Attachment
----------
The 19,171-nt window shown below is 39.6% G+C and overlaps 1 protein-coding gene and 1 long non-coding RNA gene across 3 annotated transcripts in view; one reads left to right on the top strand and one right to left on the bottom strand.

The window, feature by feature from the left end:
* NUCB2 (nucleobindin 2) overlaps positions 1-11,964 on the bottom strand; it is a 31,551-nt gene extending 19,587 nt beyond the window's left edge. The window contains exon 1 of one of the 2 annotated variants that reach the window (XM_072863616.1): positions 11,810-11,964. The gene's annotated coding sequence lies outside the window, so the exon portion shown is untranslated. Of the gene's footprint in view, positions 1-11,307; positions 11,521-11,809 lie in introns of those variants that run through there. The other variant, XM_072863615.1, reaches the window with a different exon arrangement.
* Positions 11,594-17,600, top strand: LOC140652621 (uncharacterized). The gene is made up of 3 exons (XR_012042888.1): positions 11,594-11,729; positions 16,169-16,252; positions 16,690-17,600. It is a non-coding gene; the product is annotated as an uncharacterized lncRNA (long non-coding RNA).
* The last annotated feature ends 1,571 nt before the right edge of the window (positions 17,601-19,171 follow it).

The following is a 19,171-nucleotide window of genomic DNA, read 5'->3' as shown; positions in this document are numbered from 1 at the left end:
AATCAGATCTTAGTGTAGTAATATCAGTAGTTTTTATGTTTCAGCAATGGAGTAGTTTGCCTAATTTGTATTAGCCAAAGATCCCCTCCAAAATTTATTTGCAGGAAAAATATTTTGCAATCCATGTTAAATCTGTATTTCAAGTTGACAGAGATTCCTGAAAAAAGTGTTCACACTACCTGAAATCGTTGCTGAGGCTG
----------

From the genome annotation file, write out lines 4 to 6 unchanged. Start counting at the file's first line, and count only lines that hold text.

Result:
* Positions 11,594-17,600, top strand: LOC140652621 (uncharacterized). The gene is made up of 3 exons (XR_012042888.1): positions 11,594-11,729; positions 16,169-16,252; positions 16,690-17,600. It is a non-coding gene; the product is annotated as an uncharacterized lncRNA (long non-coding RNA).
* The last annotated feature ends 1,571 nt before the right edge of the window (positions 17,601-19,171 follow it).

The following is a 19,171-nucleotide window of genomic DNA, read 5'->3' as shown; positions in this document are numbered from 1 at the left end: